Guiding consumers since 2009

Beware, home buyer

By Staff Writer

From, the Times.co.za

January 15 2008


 
by Xolile Bhengu

Affordability will be an issue for prospective home buyers this year -
as it was towards the end of last year.


Absa estimates that home buyers will need to be able to pay R12 200 a
month to qualify for a bond that will buy them a home worth R964000 -
the bank's middle market segment average house price.


The Absa House Price Index for December 2007 released yesterday was
based on the total purchase price of properties of between 80m² to 400m²
 valued at R2.7-million or less in 2006.


The index said house prices were up by 14.5percent in nominal terms in
2007 compared with 15.2 percent in 2006 and 22.6percent in 2005.


It says the average house price increase dropped to 11.2percent from
November's year-on-year average of 12.5 percent, which was a 0.3percent
slower month-on-month growth.


Absa senior property analyst Jacques du Toit said the National Credit
Act and higher interest rates were squeezing people's budgets, adding
that the latest figures were the lowest price growth since 1999 which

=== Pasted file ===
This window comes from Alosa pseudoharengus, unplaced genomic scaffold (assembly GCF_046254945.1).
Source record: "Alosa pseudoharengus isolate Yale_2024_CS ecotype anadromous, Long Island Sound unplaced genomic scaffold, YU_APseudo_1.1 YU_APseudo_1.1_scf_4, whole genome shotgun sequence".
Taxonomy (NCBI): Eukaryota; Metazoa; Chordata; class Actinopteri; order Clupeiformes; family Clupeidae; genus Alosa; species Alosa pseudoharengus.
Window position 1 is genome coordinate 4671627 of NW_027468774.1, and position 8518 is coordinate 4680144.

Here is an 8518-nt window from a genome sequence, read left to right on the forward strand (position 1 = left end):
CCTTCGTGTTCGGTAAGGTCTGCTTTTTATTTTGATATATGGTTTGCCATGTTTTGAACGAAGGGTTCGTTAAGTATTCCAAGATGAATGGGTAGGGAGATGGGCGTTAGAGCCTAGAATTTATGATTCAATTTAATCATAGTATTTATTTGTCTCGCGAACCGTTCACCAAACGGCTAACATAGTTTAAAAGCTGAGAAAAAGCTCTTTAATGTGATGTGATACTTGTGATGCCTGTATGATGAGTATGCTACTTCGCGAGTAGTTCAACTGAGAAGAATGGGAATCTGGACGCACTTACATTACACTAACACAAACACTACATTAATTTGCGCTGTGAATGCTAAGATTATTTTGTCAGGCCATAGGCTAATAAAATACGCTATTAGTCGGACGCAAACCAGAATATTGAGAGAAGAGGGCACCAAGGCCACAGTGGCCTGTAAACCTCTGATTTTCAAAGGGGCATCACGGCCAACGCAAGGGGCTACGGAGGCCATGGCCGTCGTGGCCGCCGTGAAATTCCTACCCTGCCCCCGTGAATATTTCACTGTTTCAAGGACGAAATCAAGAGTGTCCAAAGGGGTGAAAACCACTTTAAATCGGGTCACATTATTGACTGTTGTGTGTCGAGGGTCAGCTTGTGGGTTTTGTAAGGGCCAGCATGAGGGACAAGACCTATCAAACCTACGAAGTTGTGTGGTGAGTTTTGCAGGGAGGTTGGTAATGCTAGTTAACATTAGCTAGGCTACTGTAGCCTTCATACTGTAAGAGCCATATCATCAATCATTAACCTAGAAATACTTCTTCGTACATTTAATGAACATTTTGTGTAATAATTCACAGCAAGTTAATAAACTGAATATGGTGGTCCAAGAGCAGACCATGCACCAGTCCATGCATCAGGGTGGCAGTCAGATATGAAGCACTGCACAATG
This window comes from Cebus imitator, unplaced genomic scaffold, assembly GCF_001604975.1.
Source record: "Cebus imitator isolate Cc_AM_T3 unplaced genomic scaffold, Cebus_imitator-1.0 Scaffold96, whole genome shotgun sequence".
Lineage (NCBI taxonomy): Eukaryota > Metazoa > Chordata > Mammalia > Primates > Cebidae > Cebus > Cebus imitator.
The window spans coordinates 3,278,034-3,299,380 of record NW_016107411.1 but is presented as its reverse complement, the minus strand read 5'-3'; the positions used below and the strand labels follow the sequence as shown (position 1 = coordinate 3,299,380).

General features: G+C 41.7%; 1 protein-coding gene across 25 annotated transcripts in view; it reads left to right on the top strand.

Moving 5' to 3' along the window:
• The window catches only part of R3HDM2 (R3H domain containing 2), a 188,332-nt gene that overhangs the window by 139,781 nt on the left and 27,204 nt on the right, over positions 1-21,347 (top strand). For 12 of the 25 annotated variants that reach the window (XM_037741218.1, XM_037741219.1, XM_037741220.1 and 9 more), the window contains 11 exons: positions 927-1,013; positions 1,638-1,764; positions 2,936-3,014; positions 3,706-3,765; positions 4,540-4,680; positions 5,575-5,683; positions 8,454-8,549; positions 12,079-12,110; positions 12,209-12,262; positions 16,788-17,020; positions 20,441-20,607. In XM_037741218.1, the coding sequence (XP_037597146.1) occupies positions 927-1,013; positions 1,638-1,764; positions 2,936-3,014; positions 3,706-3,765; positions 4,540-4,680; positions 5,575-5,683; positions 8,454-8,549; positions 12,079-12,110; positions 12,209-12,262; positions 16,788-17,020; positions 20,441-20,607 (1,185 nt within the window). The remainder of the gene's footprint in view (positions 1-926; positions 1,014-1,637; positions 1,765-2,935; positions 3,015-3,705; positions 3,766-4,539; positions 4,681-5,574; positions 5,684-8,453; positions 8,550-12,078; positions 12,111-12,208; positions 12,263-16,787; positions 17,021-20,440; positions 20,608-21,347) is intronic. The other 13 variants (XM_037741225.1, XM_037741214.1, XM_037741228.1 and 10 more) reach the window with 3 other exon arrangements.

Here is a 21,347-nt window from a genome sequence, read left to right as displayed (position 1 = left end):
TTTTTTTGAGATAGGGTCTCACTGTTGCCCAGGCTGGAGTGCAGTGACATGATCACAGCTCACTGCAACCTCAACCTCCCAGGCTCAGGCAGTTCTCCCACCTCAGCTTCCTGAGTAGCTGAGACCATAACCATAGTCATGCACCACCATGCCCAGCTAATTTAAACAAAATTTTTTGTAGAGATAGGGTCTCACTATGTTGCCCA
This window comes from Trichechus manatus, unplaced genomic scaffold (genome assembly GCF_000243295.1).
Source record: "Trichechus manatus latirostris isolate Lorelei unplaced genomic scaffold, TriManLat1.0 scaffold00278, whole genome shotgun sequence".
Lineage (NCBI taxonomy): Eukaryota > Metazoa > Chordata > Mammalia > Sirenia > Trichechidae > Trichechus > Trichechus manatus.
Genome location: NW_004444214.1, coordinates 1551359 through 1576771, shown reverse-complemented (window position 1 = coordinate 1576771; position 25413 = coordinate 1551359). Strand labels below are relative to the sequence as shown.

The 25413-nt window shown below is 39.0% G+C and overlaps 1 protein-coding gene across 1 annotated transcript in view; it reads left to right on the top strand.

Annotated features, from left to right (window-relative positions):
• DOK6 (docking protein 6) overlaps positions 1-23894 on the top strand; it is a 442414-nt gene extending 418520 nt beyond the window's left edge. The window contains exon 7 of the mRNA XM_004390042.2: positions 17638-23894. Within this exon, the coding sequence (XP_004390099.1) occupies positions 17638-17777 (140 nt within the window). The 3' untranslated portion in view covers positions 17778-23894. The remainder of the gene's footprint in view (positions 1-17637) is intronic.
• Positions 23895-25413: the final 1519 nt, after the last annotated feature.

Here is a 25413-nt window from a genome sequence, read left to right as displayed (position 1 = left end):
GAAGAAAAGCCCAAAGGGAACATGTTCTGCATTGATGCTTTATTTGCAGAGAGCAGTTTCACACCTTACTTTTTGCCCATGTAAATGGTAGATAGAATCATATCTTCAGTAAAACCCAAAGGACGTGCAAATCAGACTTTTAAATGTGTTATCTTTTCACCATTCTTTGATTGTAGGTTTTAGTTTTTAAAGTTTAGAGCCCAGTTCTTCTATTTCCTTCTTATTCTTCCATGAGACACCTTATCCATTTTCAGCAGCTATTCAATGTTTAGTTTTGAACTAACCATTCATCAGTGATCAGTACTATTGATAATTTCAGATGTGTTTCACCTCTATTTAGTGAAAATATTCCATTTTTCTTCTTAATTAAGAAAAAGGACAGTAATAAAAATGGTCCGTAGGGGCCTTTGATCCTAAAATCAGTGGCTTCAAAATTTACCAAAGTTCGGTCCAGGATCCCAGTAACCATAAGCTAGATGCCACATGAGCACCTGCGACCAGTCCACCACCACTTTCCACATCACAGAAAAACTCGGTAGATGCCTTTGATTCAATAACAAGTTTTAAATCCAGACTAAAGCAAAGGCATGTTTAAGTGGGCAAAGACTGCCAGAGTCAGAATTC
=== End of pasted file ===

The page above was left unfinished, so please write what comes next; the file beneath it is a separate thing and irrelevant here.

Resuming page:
were 9.3percent.


Du Toit said the trend was not isolated to new entrants in the property
market and he expects existing home owners to feel the pinch.


Furthermore, Du Toit said people who may foresee difficulties in
mortgage, vehicle, and any other debts to contact their financial
institutions.


"House prices have become more expensive. Banks are here to help,
it is not in their interest to repossess houses which they would rather
keep in their books, and would much rather ensure that customers continue
to pay for them. Speak to your bank and look at available alternatives.


"We are expecting this year to see an average growth as low as nine percent.
The NCA limits for responsible lending and high interest rates, have made
affordability a problem for all and the household debt ratio will increase.
This will place finances under threat and there is the possibility that some
people may lose their homes," Du Toit said.
 

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